WHO Saudi MERS mission finds progress, urges more steps

A joint mission led by the World Health Organization (WHO) to assess Saudi Arabia's efforts against MERS-CoV said today that the country has made progress and is ready to take the next proactive steps, such as better surveillance in camels.

The WHO today also released new details about 4 of Saudi Arabia's recent cases, plus 2 in the United Arab Emirates (UAE). Of the 6 MERS-CoV (Middle East respiratory syndrome coronavirus) cases, 5 patients had a history of contact with camels, while 1 case involves an asymptomatic contact.

Progress and remaining challenges

The WHO joint mission to Saudi Arabia took place from Jan 11 through 14 and included visits to health and agriculture ministries, hospitals in Riyadh and Hofuf, labs, a camel research facility, and a camel slaughterhouse and market in Hofuf, according to a report posted by the WHO Eastern Mediterranean regional office.

The event marked the third recent joint MERS mission to the country. The previous one came in August in the wake of a large hospital outbreak in Riyadh.

Some of the group's goals were to observe Saudi Arabia's surveillance for the disease, its latest hospital infection and prevention protocols, case investigation capabilities, and research priorities.

The experts gave Saudi Arabia good marks for getting its MERS-CoV command center up and running, which has laid good groundwork for an effective public health response, they said. They added, however, that the system's full potential is not yet being met.

The mission found that surveillance for detecting and monitoring suspected and confirmed MERS-CoV cases has improved, now that an electronic Web-based system is up and running. They noted, though, that the systems are mainly "responsive" and that the next step would be a sentinel surveillance system to look for severe acute respiratory infections to help flag problems earlier and reduce the risk of missed cases.

Camel surveillance, however, is still in planning stages, with few resources for implementing monitoring of the disease in the animals before infections occur in humans, the team found. They also pointed out that health and agriculture ministries are collaborating more on primary case investigations, though they are still conducting their probes separately.

Hospital outbreaks have declined at health ministry hospitals, but challenges remain at other hospitals, according to the group. Lessons learned from a large outbreak at a National Guard hospital led to infection prevention and control improvements at other National Guard hospitals, but so far such experiences are being shared only within health systems, and not between them.

Saudi Arabia has set up a committee to identify and fund research priorities, but it's not clear how sharp the focus will be on epidemiologic research that can help answer key public health questions, the experts said.

For the country's next priorities to step-up the response to MERS-CoV, the joint mission group had five main recommendations. They included appointing a leader with the necessary authority to fully implement and expand the nation's strategy for controlling the disease.

The recommendations also included increasing collaboration between health and agriculture ministries, addressing research priorities flagged by earlier MERS-CoV expert groups, documenting and sharing infection prevention and control lessons, and making the control center a multisector body to deliver a coordinated, consistent approach.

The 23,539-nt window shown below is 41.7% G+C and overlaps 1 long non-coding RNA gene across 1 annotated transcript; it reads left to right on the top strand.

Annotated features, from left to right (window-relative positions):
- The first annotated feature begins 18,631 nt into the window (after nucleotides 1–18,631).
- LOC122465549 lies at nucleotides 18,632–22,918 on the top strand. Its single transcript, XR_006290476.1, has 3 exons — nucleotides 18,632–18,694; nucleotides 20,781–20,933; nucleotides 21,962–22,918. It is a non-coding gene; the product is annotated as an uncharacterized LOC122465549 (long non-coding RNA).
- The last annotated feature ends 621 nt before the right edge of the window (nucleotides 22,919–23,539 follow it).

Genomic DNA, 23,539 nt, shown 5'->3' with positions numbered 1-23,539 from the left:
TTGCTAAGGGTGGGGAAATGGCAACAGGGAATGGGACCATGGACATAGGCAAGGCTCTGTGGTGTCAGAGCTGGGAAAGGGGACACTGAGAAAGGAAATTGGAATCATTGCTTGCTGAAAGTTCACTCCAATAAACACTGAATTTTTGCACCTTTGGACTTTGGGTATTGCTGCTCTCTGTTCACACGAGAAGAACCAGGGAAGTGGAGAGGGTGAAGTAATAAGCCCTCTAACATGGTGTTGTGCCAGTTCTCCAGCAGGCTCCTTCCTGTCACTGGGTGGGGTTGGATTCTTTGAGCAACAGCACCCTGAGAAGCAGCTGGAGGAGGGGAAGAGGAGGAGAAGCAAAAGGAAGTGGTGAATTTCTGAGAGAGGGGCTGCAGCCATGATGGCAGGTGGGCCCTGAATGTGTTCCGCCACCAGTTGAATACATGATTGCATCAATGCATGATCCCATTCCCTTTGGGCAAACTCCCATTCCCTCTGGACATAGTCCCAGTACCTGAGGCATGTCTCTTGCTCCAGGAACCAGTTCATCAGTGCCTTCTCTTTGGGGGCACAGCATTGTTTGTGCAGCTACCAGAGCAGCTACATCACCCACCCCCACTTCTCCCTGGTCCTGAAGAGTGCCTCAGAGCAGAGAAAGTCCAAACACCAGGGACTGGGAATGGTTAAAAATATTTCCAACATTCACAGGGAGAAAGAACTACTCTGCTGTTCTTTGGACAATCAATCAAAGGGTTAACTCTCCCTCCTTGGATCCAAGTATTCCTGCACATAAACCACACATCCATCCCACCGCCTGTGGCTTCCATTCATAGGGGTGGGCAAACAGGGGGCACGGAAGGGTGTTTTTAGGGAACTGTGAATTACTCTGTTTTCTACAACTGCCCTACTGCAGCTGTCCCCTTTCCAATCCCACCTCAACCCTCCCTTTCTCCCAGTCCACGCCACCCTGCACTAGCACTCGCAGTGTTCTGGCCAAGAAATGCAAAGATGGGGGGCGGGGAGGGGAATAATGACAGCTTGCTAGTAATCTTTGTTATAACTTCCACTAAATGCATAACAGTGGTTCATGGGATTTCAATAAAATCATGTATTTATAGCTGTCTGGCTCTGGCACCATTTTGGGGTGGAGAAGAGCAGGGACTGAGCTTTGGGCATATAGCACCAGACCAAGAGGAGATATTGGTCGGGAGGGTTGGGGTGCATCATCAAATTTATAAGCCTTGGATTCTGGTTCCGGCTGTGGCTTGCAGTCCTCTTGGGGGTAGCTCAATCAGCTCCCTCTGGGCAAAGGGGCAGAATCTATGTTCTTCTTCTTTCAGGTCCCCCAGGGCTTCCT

Recent Saudi cases underscore camel link

In a separate report today the WHO fleshed out details about four MERS cases reported by Saudi Arabia between Dec 27 and Jan 13. All patients had a history of frequent contact with camels, and three drank raw camel milk.

All are men, ages 50 to 85, with underlying health conditions. They are from four different cities, three in western Saudi Arabia (Medina, Bisha, and Jeddah). The other is from Unaizah in the central part of the country.

Two are hospitalized in critical condition, and two are listed as stable.

One of the patients, the 85-year-old, traveled by plane to Riyadh to seek medical care after he was treated for his symptoms on an outpatient basis in Bisha.

Details of earlier UAE detections

The UAE announced two MERS cases from Abu Dhabi on Jan 14, but gave no details about the patients, one of whom died.

In a statement today the WHO said the first patient is a 73-year-old man who first got sick on Dec 27 and sought outpatient care for his symptoms. He traveled to Oman with his family on Dec 31, returning to Abu Dhabi the next day, where he was hospitalized.

The man—who has no chronic health conditions—tested positive for MERS-CoV on Jan 10.  He died from his infection on Jan 25. An investigation revealed that he had frequent contact with camels and had consumed camel milk once in the 14 days before he became ill. The WHO said he had no exposure to other risk factors in the UAE or Oman during the incubation period.

The second patient is an 85-year-old woman from Abu Dhabi who is one of the man's contacts. She tested positive for the virus on Jan 13 and is being monitored in the hospital for an asymptomatic infection.

The WHO said the woman has underlying health conditions and had no exposure to other risk factors in the 14 days before MERS-CoV was detected in her samples.

Contact tracing of household and healthcare contacts is still under way, the agency said.

Since MERS-CoV was first detected in 2012, the WHO has received reports of 1,632 illnesses, at least 587 of them fatal.

See also:

Jan 26 WHO joint mission report

Jan 26 WHO statement on recent Saudi cases

Jan 26 WHO statement on recent UAE cases

Jan 14 CIDRAP News scan "United Arab Emirates reports 2 new MERS cases"

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